The Martian rover Curiosity has analyzed soil samples from a Martian land drift but did not find signs of the building blocks of life, NASA says.
NASA scientists revealed the findings yesterday at the American Geophysical Union in San Francisco . They said the the mineralogical composition was similar to what was found by the earlier Spirit and Opportunity rovers elsewhere on Mars.
An instrument, Sample Analysis at Mars, or Sam for short, looked at the gases that escaped as it heated the dirt to nearly 1,500 degrees Fahrenheit. The most common gases were water vapor and carbon dioxide. The Sam instrument also detected chlorinated methane — a small, simple compound that falls in the category of organics, which are the building blocks of life. But the scientists said it was too early to say that the soil itself contained organics.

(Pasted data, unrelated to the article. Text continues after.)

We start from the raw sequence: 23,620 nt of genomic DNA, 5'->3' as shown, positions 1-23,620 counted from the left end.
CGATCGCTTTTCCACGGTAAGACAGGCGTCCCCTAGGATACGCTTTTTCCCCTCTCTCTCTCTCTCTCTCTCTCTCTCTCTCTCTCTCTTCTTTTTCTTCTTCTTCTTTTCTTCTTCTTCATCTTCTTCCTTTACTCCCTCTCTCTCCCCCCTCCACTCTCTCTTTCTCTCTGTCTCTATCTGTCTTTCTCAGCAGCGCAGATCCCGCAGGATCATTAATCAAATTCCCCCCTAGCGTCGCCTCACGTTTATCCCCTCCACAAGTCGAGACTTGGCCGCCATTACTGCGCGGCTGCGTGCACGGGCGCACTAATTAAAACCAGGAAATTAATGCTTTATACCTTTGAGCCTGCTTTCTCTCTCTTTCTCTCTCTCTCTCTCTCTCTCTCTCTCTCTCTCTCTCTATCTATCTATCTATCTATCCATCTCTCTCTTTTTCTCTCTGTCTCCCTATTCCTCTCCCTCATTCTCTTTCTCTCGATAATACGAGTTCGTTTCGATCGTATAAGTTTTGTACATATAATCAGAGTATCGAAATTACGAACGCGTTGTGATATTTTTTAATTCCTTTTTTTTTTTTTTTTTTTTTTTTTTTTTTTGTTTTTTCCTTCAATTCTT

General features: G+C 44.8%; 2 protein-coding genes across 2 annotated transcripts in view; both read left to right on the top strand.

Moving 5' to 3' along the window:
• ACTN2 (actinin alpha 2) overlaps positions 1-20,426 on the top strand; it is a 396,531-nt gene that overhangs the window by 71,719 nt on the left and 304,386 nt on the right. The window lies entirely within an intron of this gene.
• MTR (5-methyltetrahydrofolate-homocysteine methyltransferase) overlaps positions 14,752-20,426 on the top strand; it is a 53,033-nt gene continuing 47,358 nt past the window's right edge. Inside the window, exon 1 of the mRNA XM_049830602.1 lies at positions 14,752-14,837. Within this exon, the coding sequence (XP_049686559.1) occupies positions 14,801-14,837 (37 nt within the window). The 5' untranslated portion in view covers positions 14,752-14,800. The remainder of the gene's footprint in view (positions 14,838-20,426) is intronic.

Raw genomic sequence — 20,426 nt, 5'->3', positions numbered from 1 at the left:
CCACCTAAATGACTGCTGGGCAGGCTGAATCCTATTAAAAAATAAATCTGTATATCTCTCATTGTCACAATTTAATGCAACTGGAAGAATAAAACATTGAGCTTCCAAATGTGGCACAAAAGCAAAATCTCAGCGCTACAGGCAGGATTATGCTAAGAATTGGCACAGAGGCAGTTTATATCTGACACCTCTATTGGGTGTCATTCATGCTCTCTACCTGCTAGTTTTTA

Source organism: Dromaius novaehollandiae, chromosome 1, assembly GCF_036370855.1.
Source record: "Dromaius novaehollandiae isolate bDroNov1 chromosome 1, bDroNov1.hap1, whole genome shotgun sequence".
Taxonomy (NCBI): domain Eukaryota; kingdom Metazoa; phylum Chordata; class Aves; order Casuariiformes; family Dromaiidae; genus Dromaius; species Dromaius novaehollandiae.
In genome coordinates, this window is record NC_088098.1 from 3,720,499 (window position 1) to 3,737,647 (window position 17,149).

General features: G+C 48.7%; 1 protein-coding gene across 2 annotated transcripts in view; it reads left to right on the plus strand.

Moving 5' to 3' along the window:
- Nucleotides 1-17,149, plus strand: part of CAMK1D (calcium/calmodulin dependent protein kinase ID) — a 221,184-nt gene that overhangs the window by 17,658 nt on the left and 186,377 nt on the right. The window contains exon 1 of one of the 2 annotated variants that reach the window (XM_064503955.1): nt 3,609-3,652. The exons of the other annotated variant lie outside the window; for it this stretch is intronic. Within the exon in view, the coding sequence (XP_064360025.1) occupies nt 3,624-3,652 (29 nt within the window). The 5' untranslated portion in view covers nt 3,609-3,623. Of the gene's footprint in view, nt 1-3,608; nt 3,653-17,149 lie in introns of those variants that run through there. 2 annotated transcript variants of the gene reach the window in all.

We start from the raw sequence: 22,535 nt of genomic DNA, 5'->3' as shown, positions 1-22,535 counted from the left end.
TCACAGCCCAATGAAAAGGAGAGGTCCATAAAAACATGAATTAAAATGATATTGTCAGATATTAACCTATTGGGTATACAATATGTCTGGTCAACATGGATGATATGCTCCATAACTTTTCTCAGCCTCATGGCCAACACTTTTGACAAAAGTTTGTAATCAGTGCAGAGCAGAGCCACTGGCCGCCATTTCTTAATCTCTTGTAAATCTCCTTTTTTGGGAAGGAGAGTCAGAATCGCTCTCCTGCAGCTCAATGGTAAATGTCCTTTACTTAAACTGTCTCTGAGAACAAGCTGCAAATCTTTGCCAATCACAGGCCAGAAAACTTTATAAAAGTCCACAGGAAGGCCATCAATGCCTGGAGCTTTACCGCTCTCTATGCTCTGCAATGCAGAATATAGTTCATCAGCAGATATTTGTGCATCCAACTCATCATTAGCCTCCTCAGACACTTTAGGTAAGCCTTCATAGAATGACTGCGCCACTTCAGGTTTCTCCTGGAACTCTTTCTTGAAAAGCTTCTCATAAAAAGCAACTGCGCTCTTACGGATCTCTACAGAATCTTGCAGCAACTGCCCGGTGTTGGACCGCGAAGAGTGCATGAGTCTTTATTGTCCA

The carbon could be vestiges of molecules that the spacecraft brought from Earth, and the organics could have been generated by chemical reactions as the dirt was heated.
Whether the carbon could point to anything biological, “that’s well down the road for us to get to,” said John P. Grotzinger, the mission’s project scientist.